Novel writers like Jules Verne or Arthur C. Clarke get as far as the level of detail of my Excel spreadsheets and call it a day. They can control how the characters move, what the plot complications are, and if something calls for a new area of the ship to be invented, he or she just has to provide enough detail to convince a teenager reading the book by flashlight.
Ships for TV and film are usually designed in a similar way. Figure out what is going to be on camera. Provide enough detail for the viewer to suspend disbelief. Only this time they have to actually fabricate those scenes. Somebody might run the math, but usually the details they have to get right are visual. Some feature is added for a fight scene, or a dramatic death of a character. It doesn't have be actually be all that internally consistent. (Although the better productions are consistent.)
Given the interactive nature of the Iliad, I don't have the luxury of controlling the camera. Players need to be able to get out into the ship and do things. And even get themselves totally lost. And when they wander off where the story line is supposed to lead them, there has to still be something for them to see. If they read a sign, that sign needs to be part of a system to guide them back to the parts of the ship they are "supposed" to be on. That consistency requires a hell of a lot of design work. In some ways even more than if I was having a team of graphic artists lay down a digital set.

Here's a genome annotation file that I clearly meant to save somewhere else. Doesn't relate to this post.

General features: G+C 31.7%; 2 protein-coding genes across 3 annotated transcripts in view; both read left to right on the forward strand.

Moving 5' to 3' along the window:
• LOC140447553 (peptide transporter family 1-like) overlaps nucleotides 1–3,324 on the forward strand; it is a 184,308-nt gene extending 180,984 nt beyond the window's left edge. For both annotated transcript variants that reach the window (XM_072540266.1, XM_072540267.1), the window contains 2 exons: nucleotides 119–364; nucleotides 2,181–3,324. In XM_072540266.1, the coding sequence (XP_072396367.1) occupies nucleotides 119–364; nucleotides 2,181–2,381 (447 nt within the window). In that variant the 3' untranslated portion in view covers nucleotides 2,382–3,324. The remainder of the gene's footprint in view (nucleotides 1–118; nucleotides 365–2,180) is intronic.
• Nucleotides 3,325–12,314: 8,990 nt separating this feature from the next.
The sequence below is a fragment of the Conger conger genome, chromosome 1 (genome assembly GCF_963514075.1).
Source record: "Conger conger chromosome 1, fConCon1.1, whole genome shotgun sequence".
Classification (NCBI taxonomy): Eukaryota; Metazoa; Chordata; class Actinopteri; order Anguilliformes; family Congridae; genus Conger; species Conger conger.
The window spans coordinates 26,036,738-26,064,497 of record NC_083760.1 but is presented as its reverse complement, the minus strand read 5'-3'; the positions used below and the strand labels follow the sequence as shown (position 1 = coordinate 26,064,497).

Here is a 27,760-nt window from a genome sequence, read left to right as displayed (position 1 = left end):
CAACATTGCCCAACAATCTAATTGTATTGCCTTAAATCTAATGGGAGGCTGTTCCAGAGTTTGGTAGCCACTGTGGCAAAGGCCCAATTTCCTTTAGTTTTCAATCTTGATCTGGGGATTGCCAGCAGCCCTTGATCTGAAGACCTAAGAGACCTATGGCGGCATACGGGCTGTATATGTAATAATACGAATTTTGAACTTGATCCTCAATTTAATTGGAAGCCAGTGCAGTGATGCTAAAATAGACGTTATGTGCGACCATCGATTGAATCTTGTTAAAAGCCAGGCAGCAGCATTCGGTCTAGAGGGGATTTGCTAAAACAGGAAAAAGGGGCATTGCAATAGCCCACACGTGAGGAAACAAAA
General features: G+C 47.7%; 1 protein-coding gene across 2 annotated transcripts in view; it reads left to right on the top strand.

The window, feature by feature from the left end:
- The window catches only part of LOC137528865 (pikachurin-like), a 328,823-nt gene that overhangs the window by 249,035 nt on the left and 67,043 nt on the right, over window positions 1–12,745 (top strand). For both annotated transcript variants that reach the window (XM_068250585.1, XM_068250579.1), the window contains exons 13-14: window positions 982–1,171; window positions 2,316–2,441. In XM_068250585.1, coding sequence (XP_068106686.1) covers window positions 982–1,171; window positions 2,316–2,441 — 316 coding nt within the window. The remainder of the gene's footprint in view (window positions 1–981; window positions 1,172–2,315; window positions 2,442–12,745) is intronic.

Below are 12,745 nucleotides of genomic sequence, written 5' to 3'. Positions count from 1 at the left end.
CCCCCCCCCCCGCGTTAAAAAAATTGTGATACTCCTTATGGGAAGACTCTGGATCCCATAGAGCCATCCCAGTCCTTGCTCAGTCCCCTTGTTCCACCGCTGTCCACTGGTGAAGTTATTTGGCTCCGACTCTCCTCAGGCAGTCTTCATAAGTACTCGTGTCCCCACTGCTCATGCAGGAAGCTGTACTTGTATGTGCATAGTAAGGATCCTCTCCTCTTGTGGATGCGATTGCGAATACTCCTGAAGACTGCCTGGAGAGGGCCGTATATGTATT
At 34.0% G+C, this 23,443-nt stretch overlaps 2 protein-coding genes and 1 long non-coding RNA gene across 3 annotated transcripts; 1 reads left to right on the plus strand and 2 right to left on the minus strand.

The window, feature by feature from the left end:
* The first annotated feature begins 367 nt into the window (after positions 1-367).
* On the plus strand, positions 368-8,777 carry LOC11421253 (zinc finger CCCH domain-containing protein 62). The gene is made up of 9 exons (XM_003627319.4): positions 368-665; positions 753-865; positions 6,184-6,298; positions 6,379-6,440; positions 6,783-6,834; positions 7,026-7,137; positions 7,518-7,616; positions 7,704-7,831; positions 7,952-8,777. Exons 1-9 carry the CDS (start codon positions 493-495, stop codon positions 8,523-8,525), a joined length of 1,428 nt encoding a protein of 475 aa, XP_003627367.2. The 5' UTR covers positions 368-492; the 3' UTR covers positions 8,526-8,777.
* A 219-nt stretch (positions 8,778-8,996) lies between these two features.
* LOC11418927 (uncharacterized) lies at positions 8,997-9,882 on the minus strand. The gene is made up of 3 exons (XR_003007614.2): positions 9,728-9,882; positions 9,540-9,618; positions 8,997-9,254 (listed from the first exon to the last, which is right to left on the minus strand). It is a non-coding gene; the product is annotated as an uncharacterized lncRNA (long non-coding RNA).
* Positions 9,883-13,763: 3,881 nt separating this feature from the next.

Do I have to be this detailed? No. But did Tolkien have to invent a bunch of languages? Also no. It's just something that artists are driven to do.
My game doesn't have graphics. So instead it will have to exude details and internal consistency. If you hear a sound of banging on the roof of SA05-01-345, you know the sound is coming from the floor between SA10-01-340 and SA10-01-000. If a design element doesn't make sense, on some terminal, somewhere in the game, is a document explaining why. In fact, I need a lot of strange things. Places where an otherwise orderly system has to break for some mission detail. Those jarring little consistent-inconsistencies define what it like to be on board a ship. Even a cruise ship has odd bits of naval architecture that they just cover in sheet metal and hang a chandelier off of. But it is still there.
Jarring details include:
Anywho, back to number crunching.